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How (not) to Make Custom Coffee Cups (My Utter Failure)
I love snarky coffee cups, don’t you? And if that funny cup is a little sparkly? Yes, please! Personalizing a coffee cup is an easy gift idea, and is actually pretty easy.
Let’s talk about how (not) to add a saying to a coffee cup (and then how to)…. so grab a mug of the good stuff and read on…
I’ve always been a crafter. I enjoy doing different types of crafts. Especially using materials in unexpected ways, I love a good challenge. So when I heard about putting glitter heat transfer on a coffee cup, I thought it sounded like a fun idea and gave it a whirl. I love the way it looked, but I have to say, it was actually an utter failure. Don’t let the pretty picture fool you:
Let’s start at the beginning. The design I used on my mug is one of the 12 exclusive heat transfer designs I created. Take a closer look:
I opened the design and right clicked to ungroup it. This design is saved in three groups: the arrows, the “today is a kind of day” and the “strong coffee.” I created this file this way in case you wanted to use different colors. I’ve colored each group (below) to show the groups:
I measured my cup and sized the design to fit below the brim of my mug. I’ve actually tried this design three times on this coffee cup and I’ll tell you what I learned from each go round.
First try: I cut the entire design out of smooth black heat transfer and pressed. Complete failure. I took no photos. I was never going to speak of it again… but I figured this was a good time to tell you about it… the smooth heat transfer moved and twisted and didn’t transfer right at all. I would not recommend using smooth heat transfer on a mug. Moving on…
Second try: I switched to glitter heat transfer. It’s thicker, I’ve seen it done on Pinterest, this is going to work (I said with hope to myself). So I cut the arrows and regular text out of black glitter heat transfer and the “strong coffee” layer out of silver. I trimmed the carrier sheet around the strong coffee layer as small as I could around the words and stacked the two layers by sticking the silver layer in the middle of the black layer:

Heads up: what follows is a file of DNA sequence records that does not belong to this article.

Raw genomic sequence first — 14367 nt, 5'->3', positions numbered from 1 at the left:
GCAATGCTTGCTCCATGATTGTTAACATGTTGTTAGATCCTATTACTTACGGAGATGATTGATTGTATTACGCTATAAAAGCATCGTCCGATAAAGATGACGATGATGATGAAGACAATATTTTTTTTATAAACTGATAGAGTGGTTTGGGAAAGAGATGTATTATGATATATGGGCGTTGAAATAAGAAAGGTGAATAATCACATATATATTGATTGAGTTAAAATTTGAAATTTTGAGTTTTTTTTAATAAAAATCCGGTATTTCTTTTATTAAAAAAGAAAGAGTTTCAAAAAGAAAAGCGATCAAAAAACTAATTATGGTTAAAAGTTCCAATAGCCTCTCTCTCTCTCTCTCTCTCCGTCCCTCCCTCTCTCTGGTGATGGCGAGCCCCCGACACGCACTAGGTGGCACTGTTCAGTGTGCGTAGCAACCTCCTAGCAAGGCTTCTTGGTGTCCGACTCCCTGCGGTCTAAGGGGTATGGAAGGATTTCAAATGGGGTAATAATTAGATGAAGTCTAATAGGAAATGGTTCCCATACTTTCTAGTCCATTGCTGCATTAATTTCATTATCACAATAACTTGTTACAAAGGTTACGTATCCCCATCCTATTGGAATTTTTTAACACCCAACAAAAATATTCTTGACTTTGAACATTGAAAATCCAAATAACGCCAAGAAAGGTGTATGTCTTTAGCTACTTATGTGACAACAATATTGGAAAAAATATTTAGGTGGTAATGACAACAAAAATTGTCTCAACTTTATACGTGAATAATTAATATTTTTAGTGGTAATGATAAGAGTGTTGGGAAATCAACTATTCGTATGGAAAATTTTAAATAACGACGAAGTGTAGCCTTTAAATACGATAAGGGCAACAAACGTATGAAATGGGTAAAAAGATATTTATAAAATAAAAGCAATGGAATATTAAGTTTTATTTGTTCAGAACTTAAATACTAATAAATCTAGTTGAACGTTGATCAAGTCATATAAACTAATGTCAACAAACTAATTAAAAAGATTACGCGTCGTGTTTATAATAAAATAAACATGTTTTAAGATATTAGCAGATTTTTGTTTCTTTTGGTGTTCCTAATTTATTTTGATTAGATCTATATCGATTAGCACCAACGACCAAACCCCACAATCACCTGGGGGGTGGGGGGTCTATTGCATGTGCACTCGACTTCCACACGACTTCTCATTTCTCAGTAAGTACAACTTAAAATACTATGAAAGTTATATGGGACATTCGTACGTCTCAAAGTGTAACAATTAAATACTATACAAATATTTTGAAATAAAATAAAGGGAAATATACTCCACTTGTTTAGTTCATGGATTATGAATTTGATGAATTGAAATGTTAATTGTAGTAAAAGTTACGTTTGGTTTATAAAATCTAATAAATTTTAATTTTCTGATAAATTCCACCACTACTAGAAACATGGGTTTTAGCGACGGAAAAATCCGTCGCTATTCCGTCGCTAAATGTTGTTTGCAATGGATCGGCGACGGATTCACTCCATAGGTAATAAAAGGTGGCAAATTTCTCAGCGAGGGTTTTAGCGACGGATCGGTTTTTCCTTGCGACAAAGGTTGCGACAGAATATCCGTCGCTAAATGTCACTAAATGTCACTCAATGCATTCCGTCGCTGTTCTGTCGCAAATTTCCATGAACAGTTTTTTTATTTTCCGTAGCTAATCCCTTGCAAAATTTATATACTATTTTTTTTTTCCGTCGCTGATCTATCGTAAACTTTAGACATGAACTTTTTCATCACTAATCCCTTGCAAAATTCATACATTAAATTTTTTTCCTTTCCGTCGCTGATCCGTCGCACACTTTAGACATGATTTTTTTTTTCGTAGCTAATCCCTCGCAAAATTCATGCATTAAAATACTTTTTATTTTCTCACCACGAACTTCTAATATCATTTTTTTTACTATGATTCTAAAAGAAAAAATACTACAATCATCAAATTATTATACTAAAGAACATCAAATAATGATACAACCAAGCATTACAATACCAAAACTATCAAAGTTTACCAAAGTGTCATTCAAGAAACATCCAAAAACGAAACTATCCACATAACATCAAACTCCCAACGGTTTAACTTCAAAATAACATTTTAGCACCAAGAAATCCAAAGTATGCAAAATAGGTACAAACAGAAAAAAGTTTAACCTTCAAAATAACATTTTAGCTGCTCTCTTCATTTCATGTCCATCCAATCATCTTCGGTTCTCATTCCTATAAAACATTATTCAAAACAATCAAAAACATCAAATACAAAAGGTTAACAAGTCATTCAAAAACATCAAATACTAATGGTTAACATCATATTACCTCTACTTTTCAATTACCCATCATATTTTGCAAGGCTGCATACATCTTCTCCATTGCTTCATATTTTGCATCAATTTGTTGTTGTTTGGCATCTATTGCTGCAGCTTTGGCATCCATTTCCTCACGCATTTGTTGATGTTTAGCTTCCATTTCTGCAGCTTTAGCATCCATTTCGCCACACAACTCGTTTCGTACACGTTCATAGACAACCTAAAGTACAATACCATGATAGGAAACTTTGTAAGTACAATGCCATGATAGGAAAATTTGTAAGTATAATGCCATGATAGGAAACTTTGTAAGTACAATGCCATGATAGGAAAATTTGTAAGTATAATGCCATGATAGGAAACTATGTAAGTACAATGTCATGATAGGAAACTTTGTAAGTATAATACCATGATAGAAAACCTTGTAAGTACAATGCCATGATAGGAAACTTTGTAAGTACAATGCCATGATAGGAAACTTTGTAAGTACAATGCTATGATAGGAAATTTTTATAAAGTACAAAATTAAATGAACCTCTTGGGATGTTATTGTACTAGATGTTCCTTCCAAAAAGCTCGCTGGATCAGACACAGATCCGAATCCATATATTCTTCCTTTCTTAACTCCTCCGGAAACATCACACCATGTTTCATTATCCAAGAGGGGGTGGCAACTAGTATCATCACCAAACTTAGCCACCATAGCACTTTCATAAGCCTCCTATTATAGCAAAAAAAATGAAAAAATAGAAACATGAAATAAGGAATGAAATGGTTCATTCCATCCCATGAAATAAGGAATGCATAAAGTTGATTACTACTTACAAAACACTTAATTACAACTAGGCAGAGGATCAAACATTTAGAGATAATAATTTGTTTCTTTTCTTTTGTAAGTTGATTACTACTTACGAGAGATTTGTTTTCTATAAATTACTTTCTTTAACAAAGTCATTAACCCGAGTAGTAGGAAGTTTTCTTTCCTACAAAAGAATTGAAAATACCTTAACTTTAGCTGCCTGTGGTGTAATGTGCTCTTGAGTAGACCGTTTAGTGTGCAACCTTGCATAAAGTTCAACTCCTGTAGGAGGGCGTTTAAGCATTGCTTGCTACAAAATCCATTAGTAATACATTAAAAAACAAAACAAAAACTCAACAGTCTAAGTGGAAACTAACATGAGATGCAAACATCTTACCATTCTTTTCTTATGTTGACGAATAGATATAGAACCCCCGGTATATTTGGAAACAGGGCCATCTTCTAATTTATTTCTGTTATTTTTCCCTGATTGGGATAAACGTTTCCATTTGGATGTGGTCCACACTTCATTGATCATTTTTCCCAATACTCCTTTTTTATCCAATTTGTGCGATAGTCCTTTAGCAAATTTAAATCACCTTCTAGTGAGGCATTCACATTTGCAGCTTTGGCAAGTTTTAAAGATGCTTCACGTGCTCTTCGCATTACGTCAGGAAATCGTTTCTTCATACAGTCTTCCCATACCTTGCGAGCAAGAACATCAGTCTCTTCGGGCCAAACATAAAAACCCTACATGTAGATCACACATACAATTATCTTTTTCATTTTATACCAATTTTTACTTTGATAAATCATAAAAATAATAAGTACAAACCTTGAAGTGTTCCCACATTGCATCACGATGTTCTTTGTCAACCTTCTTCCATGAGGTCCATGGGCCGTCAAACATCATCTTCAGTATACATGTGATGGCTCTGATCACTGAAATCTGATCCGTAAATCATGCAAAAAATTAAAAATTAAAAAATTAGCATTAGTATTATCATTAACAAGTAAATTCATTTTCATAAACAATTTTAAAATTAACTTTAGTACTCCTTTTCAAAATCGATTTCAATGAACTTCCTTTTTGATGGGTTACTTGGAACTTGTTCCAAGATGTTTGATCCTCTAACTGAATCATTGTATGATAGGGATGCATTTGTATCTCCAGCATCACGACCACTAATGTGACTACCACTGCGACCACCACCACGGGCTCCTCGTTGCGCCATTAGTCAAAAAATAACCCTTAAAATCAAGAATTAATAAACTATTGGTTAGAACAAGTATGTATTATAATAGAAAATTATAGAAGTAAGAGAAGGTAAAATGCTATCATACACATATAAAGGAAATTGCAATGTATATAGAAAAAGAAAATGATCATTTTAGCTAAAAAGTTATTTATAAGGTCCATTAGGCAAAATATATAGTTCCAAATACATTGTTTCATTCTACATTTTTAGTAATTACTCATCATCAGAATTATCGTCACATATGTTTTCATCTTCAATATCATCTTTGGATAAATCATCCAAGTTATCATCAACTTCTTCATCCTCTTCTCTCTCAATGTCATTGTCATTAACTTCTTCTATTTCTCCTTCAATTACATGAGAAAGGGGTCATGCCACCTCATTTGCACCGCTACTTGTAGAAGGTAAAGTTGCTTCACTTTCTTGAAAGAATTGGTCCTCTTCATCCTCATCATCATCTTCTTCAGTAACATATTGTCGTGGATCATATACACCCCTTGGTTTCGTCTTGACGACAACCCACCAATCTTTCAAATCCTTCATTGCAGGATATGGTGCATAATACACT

Next I lined the design up on my mug:
I used a tape measurer to keep the handle steady (because it was handy). I heated up my home iron as hot as it would go and relied on the carrier sheet from the heat transfer to hold the design in place (which worked really well actually). I covered the mug with a tea towel and pressed down as hard as I could while ironing in sections and rolling the iron as I went.
Everything seemed to be going well. The vinyl took a bit to adhere to the cup, but It WAS working. Once I got the vinyl to come off the carrier sheet, I used the nose of my iron to press down on some of the parts that refused to stick (apparently glitter heat transfer doesn’t melt the like smooth heat transfer does when you touch it with your iron…)
I finally got it all in place and I was super excited. I mean, look at this cup! It was going to be my “Monday Mug.” (grin):
But then it all went wrong… I don’t know what happened, really, but about a week later the vinyl started coming up in several spots. I tried re-ironing it, I even used my heat press, but it just would.not.stick. I couldn’t help myself:
Oh the horror (sad face):
It literally peeled right off. So sad… it was pretty while it lasted.
Third try: This time I was determined to just make.a.mug. I really love this design and I really wanted on a cup. So I switched gears and changed from HTV to permanent adhesive backed vinyl. I added some alignment boxes to my design and cut my layers:
To read more about using alignment boxes and layering adhesive backed vinyl, check out How To Layer Vinyl
I layered the vinyl and then, balancing the mug in my lap, I transferred the vinyl:
This time I’m pretty sure it worked (wink):
So, not all projects turn out the way you want them to. I REALLY wanted that glitter HTV to work out, but it just wasn’t happening.
Some things I learned…
You CAN microwave glitter heat transfer. I was worried that the glitter would refract the microwaves (or something) and cause sparking, but this did not seem to be the case. Nothing spectacular happened when I popped it in the microwave to heat up some water.
To see if maybe my design was just too thin, I tried ironing a big blob of scrap HTV on the mug… that didn’t work either. Maybe it’s my cup? My iron? My technique? I could only get sections here and there to stick.
In the end, I would not recommend using heat transfer vinyl on a mug. Save your glitter HTV, it’s too pretty to be wasted! If you want to personalize a mug for someone, use some permanent (glossy) adhesive backed vinyl and you’ll be golden.
So, here’s to snarky coffee cups and rolling with the crafting disasters we all experience here and there… CHEERS!
I might just need to make myself a shirt to match my new mug- what do you think?
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